Latin America: Rise Of The Mexican Jaguar


By Antonio Guerrero

Mexico’s new business-friendly president has promised to open up state-owned oil companies to private investment. If so, Mexico could overtake Brazil as the region’s largest economy within a decade.

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When Mexican president-elect Enrique Peña Nieto, 46, is sworn in on December 1, he will be bringing back to power the PRI party, which was voted out of office in 2000 after controlling government for 71 years. Expectations are running high for the incoming administration to support pro-business policies that will consolidate the country’s recovery. Ongoing drug-cartel-related violence, however, could remain a stumbling block.

“The markets responded positively to Peña Nieto’s victory, a reflection of the business community’s favorable view of his campaign platform and increased confidence that the new president will be able to break the legislative logjam that has prevented the implementation of key reforms,” says Benedict McTernan, managing editor at The PRS Group, a political risk analysis firm.

“As a whole, Peña Nieto’s agenda is decidedly business-friendly, with promises of fiscal reforms that will create the potential for tax relief and increased spending on needed improvements to infrastructure, along with proposals to bring greater competition to key industries that are currently dominated by one or two big players, and greater freedom with regard to making adjustments to the workforce,” adds McTernan.

Voters, who elected Peña Nieto in July, failed to give him a congressional majority. Gavin Strong, Mexico analyst at Control Risks, a global risk consultancy, feels this could prove beneficial. “The PRI’s failure to secure an absolute congressional majority will ensure that Peña Nieto does not stray too far from the market-friendly policies of his predecessor,” he says. “The PRI is extremely unlikely to be able to pass reforms that dramatically affect the business environment, even if it were inclined to do so.”


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McTernan, PRS Group: Peña Nieto’s agenda is decidedly business-friendly

Among Peña Nieto’s campaign promises cheering investors is a plan to overhaul state-owned Pemex. The world’s eighth-largest oil company by output, with $100 billion in sales last year, is plagued by plummeting production and lack of investments. Peña Nieto vows to maintain state ownership but increase private-sector participation. Mexico’s constitution prohibits Pemex from entering into joint ventures with private firms if these involve sharing both profits and risks. Peña Nieto is expected to make partnership restrictions more flexible. More than one-third of the Mexican government’s revenues are generated by the country’s oil sector.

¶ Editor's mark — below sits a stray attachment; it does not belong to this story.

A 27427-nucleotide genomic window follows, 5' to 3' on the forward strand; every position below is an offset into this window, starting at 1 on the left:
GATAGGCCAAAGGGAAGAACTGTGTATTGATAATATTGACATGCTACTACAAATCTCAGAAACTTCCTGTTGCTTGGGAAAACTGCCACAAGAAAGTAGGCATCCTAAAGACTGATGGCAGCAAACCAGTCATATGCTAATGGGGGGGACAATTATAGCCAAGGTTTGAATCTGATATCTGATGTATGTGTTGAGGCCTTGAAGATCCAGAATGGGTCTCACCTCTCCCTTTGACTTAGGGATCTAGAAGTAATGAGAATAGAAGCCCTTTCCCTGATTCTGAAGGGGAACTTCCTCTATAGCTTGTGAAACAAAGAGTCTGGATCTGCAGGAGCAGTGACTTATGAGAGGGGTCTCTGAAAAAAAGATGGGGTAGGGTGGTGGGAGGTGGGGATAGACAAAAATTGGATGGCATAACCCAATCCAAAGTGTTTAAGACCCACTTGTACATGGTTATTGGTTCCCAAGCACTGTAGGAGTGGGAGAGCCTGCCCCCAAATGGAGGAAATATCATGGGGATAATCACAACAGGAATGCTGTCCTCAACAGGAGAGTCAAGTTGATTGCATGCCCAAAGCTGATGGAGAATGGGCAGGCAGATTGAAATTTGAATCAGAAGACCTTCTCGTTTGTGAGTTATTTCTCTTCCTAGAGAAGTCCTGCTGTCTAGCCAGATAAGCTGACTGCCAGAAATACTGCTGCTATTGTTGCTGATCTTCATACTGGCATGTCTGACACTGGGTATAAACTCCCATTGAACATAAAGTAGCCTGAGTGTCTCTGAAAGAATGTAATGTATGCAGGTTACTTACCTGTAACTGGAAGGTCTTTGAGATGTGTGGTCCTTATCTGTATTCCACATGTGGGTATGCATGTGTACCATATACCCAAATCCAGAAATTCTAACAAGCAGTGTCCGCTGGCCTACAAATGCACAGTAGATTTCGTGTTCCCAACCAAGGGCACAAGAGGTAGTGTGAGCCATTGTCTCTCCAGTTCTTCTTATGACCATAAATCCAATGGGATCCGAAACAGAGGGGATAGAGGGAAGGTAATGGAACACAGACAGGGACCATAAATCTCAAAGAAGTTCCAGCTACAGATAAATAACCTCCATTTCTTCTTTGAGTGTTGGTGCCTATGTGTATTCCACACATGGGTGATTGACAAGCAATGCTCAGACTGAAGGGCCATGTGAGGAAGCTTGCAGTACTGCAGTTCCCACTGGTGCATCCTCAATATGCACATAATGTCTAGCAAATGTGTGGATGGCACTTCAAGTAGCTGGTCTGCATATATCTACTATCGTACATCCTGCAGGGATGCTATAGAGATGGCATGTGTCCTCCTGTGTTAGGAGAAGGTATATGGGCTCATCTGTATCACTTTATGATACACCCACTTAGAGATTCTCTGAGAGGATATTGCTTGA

Investors are also encouraged by Mexico’s steady growth. The finance ministry predicts the economy, Latin America’s second-largest, will grow between 3.5% and 4% in 2012 and 2013, compared with 3.9% in 2011, though it warns that this scenario hinges on the absence of major global setbacks. Private projections of as much as 5% growth this year have been discussed, though only if the US grows by at least 2%. Some 80% of Mexican exports are shipped to the US.

“We forecast that Mexico may overtake Brazil as the number-one economy in Latin America as early as 2022, on the back of strong growth in human capital and total factor productivity,” says a Nomura Group report. The firm predicts such growth will mark the birth of the first not tiger but “jaguar” economy in the region. This year Mexico became the world’s fourth-largest automobile exporter, up from fifth place, with Ford, Nissan, BMW and Audi opening plants or expanding existing ones.